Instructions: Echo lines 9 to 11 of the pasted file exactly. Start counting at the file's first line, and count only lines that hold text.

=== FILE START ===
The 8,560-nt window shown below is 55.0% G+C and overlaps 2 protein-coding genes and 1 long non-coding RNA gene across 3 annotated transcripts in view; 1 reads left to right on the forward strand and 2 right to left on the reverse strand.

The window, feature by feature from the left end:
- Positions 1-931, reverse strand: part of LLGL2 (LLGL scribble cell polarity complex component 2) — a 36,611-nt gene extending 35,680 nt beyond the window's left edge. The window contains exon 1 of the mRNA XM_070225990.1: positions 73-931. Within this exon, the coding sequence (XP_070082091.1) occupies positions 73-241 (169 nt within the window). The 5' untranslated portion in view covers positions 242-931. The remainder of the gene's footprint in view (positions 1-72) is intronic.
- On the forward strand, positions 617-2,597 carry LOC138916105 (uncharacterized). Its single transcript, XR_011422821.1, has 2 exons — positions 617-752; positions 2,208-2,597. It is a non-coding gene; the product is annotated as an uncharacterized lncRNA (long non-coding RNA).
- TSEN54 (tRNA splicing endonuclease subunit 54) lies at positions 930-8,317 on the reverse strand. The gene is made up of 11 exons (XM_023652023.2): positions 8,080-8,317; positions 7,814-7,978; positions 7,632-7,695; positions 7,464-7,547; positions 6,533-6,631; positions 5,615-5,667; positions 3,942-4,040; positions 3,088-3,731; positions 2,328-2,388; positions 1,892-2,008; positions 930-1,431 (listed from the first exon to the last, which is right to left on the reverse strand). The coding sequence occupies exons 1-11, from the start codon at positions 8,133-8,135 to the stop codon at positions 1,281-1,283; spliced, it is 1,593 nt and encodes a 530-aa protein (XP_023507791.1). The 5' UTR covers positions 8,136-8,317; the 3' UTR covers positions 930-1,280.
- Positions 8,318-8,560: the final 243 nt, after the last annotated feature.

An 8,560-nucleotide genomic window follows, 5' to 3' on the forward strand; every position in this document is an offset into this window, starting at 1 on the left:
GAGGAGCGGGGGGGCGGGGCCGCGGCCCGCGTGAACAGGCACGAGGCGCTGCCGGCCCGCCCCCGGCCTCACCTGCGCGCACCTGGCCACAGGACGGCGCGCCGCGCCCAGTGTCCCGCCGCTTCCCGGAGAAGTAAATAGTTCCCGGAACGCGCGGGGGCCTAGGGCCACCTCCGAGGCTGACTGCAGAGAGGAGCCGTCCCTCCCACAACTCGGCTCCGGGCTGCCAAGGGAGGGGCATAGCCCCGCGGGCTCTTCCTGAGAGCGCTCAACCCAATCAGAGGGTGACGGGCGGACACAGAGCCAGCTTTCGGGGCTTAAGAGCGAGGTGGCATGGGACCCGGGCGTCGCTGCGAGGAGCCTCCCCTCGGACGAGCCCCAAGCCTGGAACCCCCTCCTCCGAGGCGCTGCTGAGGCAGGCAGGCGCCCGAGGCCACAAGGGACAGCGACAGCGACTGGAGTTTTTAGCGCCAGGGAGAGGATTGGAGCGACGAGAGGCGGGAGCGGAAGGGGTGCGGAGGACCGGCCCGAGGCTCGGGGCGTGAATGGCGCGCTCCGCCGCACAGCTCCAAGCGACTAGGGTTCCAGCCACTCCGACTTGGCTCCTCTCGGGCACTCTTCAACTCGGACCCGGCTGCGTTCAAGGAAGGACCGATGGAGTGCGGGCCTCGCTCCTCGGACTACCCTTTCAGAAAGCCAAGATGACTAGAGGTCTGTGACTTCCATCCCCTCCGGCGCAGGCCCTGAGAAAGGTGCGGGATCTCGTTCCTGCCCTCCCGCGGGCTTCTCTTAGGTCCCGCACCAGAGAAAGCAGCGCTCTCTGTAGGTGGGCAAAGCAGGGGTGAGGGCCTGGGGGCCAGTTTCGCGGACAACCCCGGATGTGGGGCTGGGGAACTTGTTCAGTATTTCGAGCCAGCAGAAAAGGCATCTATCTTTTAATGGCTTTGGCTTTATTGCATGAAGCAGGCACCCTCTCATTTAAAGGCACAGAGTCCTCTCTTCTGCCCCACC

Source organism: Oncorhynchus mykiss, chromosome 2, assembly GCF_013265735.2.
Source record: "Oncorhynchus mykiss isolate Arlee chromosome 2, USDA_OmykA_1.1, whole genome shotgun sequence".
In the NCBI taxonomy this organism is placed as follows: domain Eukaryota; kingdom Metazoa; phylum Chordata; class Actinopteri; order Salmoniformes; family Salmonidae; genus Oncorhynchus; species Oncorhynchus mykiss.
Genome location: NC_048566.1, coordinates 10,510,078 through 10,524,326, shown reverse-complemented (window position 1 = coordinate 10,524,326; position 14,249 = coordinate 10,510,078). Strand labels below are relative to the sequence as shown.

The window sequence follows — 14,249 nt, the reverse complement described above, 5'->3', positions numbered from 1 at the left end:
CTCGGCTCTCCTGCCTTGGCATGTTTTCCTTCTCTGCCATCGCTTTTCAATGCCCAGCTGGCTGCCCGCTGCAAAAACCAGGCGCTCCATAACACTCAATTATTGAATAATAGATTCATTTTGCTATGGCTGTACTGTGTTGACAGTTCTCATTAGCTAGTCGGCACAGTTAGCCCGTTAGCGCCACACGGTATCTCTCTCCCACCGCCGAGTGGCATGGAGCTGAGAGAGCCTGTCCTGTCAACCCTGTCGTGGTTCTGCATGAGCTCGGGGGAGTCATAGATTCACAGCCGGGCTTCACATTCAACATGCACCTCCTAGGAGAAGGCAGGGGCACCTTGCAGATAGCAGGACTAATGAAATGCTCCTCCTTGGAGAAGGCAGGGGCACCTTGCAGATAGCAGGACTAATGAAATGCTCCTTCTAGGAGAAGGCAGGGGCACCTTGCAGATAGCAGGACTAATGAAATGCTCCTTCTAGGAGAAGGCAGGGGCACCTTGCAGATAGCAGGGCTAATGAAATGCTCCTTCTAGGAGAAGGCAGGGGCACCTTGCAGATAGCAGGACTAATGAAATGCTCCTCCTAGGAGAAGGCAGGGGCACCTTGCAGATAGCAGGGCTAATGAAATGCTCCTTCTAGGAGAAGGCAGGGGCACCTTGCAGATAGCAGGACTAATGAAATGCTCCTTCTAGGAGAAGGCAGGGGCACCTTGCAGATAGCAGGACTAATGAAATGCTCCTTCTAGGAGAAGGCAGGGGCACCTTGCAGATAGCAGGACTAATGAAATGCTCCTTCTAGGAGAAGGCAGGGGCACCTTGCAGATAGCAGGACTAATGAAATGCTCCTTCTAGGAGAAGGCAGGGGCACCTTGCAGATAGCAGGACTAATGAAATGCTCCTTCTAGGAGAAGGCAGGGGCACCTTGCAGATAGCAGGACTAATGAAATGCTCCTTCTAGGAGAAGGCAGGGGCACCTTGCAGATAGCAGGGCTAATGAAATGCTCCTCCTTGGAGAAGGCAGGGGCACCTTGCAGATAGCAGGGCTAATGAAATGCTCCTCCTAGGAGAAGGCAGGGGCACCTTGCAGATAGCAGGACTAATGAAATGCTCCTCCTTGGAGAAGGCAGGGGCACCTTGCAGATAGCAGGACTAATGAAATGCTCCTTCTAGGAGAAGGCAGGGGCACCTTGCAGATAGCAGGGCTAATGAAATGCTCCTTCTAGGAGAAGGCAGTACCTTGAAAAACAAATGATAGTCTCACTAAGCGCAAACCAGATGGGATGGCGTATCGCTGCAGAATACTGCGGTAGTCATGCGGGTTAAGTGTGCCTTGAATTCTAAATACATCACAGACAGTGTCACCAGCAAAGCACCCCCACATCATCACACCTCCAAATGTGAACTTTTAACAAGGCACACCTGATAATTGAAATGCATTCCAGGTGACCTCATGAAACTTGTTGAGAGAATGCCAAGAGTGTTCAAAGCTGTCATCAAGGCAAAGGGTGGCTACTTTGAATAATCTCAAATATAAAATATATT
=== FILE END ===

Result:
Source organism: Oncorhynchus mykiss, chromosome 2, assembly GCF_013265735.2.
Source record: "Oncorhynchus mykiss isolate Arlee chromosome 2, USDA_OmykA_1.1, whole genome shotgun sequence".
In the NCBI taxonomy this organism is placed as follows: domain Eukaryota; kingdom Metazoa; phylum Chordata; class Actinopteri; order Salmoniformes; family Salmonidae; genus Oncorhynchus; species Oncorhynchus mykiss.